FIG. 8 shows a top view of an integrated device 800 that includes an optical chip 200 according to one embodiment of the present invention. Device 800 includes active components such as a pump laser diode, a photodetector (e.g., a light-sensing diode), a thermistor and electrical connections between and to these components. Some embodiments also include a temperature-maintaining device (such as a resistor or thermoelectric device to heat and/or cool device 800) in order to maintain a constant temperature. Some embodiments also include an output modulator to encode information on the output light. Some such embodiments also include an output combiner to combine the modulated light into a single fiber. The layout of components shown is schematic only.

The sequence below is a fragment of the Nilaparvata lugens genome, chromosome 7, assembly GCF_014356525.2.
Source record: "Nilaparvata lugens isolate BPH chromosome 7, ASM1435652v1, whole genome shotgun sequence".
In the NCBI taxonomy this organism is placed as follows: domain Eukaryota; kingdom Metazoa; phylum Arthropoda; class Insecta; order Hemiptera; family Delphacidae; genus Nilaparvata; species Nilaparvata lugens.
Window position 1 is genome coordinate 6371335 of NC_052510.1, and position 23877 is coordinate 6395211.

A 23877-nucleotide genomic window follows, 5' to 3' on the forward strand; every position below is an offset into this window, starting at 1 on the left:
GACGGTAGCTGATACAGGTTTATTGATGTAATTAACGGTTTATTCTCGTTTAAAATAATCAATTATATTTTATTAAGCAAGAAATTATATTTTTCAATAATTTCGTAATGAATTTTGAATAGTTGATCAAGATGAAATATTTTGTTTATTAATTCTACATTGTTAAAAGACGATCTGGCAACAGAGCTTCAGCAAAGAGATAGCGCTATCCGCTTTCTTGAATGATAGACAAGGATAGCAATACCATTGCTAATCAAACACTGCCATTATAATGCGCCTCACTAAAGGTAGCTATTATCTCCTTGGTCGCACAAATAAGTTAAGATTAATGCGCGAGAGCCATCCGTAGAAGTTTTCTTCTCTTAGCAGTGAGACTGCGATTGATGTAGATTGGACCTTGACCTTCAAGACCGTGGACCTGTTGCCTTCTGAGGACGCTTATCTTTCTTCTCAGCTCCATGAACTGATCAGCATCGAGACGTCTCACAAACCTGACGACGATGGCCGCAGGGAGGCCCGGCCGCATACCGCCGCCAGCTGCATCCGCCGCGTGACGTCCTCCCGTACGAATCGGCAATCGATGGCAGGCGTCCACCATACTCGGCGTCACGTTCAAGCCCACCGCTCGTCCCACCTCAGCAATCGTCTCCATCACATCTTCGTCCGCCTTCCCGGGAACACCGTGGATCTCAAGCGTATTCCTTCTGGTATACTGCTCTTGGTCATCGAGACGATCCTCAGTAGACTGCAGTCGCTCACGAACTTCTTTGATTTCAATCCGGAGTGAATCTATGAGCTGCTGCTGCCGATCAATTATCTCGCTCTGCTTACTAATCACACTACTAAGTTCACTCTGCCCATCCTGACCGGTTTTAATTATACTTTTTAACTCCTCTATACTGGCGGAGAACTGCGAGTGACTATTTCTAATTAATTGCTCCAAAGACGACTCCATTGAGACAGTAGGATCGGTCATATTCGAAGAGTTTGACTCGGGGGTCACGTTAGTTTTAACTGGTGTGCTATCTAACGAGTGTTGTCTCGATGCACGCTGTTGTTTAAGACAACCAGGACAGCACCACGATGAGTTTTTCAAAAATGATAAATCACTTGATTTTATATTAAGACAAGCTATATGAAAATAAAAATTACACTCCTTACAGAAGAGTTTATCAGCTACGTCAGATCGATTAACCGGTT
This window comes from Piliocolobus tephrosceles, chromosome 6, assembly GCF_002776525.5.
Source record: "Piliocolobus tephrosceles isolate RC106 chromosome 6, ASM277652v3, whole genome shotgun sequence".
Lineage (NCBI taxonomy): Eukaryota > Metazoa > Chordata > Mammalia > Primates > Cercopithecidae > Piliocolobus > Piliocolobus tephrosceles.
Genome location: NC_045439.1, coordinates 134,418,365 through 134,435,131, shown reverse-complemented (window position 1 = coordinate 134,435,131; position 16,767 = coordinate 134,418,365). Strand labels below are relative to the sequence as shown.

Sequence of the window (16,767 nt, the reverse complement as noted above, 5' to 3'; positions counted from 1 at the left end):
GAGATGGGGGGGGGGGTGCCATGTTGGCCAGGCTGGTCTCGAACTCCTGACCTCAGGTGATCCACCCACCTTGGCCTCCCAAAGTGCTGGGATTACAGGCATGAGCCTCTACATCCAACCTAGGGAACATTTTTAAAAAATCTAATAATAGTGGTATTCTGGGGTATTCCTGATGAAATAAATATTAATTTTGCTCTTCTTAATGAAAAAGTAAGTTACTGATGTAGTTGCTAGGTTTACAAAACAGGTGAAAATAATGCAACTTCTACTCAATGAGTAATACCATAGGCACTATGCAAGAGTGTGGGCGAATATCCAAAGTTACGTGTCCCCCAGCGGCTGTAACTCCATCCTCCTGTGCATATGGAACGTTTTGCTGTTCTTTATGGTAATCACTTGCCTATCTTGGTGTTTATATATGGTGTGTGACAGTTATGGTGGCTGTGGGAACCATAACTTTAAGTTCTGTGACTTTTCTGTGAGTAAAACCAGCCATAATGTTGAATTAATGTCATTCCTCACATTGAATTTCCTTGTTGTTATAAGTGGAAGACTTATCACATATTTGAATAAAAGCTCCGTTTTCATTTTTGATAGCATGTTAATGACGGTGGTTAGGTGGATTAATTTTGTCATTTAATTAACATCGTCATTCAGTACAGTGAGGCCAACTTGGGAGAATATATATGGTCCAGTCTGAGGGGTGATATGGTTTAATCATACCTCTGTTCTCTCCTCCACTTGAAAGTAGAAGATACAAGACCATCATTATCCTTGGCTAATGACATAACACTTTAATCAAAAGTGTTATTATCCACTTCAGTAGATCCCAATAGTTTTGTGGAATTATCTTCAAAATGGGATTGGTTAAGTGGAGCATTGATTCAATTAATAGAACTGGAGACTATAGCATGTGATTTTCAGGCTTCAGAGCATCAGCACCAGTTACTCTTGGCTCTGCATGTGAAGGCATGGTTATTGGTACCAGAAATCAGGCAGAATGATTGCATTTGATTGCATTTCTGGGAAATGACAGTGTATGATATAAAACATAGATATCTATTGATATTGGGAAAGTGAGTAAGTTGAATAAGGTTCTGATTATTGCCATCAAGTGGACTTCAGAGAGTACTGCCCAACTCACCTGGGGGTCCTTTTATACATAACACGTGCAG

FIG. 9 shows a top view of a laser 900 using direct (butt) coupling of pump laser diode 310 to optical chip 200 according to one embodiment of the present invention.
FIG. 10 shows a top view of a laser 1000 using lensed coupling of pump laser diode 310 to optical chip 200 according to one embodiment of the present invention.
FIG. 11 shows a top view of a laser 1100 using a fiber coupling of pump laser diode 310 to optical chip 200 according to one embodiment of the present invention.